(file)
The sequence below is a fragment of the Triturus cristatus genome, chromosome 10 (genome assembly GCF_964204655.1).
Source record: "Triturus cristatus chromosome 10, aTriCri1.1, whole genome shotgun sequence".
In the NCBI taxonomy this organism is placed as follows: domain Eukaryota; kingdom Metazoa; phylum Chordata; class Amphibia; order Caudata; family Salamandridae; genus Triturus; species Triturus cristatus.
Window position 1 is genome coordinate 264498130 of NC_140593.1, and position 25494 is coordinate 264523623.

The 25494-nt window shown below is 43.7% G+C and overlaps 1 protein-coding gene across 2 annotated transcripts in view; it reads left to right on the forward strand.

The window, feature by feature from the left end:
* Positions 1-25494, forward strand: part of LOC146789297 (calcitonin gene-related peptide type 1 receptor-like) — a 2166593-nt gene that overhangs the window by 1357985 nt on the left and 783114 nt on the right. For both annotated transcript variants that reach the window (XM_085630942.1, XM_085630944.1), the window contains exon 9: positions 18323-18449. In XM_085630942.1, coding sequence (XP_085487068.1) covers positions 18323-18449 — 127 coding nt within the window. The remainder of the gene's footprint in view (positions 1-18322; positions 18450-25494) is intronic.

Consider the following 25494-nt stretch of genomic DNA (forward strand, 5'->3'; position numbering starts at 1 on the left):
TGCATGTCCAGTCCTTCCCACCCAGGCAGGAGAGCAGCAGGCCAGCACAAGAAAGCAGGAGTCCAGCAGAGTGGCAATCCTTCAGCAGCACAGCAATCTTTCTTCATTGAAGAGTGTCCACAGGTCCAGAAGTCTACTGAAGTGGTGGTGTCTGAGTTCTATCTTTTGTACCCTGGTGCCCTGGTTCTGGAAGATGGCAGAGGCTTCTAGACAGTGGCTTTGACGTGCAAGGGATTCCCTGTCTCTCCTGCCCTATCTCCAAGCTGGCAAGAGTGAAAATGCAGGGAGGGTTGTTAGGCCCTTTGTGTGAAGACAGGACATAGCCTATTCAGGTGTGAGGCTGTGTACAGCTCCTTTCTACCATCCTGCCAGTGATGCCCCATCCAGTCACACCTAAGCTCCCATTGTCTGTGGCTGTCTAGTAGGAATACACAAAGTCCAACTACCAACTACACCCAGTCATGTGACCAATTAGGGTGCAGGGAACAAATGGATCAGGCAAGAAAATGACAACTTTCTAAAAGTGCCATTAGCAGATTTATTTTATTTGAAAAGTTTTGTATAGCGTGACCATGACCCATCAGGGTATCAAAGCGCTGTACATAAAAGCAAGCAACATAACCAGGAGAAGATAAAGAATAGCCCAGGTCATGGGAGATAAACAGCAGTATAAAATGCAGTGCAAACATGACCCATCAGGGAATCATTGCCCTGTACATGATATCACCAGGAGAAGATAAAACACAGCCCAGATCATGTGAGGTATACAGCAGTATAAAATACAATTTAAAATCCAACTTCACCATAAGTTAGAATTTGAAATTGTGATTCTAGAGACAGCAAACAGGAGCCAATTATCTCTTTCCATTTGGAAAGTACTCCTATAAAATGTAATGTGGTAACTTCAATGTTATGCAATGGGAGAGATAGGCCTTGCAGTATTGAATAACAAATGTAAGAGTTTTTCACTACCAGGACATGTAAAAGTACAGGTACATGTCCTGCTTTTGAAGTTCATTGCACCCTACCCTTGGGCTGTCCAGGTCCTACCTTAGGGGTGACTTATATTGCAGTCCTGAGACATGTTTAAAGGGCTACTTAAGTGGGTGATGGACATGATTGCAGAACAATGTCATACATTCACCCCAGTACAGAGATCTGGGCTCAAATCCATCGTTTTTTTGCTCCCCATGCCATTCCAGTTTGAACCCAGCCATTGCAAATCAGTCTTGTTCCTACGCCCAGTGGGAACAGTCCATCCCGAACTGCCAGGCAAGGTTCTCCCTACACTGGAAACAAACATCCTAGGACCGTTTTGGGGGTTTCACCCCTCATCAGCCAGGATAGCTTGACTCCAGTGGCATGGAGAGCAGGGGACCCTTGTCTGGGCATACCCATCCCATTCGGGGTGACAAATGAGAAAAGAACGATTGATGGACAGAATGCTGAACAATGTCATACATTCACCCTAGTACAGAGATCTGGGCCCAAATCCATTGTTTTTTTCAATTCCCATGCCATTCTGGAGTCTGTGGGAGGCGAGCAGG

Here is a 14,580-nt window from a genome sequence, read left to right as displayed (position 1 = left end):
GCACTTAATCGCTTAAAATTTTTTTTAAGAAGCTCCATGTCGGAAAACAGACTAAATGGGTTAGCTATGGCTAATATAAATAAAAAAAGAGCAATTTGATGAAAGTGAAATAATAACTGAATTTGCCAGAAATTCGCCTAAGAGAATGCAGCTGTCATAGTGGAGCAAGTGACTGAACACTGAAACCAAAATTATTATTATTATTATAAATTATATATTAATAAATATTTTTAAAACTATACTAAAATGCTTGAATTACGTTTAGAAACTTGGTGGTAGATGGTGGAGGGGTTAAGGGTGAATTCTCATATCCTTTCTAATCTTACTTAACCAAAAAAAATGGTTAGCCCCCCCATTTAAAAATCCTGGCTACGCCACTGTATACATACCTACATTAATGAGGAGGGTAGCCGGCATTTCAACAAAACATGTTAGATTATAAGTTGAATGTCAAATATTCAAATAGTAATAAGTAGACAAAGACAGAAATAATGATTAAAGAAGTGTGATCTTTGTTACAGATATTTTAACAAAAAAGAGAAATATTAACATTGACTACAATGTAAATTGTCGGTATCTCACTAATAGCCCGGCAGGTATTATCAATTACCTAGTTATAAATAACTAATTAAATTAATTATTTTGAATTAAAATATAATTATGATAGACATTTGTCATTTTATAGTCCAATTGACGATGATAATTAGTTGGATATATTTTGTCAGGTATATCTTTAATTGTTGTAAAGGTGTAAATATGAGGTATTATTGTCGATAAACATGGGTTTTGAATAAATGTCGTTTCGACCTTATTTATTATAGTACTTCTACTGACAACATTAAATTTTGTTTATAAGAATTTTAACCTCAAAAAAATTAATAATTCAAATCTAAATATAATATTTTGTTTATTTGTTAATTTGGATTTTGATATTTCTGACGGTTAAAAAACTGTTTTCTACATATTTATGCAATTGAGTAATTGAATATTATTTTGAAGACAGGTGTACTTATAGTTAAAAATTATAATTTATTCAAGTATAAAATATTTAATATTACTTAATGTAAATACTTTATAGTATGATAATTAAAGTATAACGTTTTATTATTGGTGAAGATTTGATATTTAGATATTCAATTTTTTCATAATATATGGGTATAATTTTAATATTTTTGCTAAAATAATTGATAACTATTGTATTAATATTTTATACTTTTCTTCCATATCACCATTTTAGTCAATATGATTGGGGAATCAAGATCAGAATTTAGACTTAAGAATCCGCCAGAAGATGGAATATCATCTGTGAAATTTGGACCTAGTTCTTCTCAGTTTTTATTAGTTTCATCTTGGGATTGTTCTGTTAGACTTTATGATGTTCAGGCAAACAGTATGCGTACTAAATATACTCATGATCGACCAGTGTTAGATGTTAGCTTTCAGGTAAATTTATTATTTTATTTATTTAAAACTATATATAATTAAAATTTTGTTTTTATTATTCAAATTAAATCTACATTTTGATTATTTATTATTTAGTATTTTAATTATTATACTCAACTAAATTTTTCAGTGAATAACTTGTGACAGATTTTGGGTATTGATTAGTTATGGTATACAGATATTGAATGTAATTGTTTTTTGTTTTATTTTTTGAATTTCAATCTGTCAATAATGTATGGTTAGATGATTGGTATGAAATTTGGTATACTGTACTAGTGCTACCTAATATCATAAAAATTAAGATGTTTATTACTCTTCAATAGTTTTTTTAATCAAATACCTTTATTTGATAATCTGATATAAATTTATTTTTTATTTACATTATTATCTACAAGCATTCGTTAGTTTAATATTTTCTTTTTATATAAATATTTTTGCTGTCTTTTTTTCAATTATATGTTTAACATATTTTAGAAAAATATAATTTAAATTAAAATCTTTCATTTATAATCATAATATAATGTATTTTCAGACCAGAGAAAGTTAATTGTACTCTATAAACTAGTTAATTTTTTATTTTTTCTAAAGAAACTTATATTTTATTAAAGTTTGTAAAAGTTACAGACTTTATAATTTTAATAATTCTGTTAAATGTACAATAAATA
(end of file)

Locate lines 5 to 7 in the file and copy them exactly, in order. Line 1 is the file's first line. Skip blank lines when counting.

The 25494-nt window shown below is 43.7% G+C and overlaps 1 protein-coding gene across 2 annotated transcripts in view; it reads left to right on the forward strand.

The window, feature by feature from the left end:
* Positions 1-25494, forward strand: part of LOC146789297 (calcitonin gene-related peptide type 1 receptor-like) — a 2166593-nt gene that overhangs the window by 1357985 nt on the left and 783114 nt on the right. For both annotated transcript variants that reach the window (XM_085630942.1, XM_085630944.1), the window contains exon 9: positions 18323-18449. In XM_085630942.1, coding sequence (XP_085487068.1) covers positions 18323-18449 — 127 coding nt within the window. The remainder of the gene's footprint in view (positions 1-18322; positions 18450-25494) is intronic.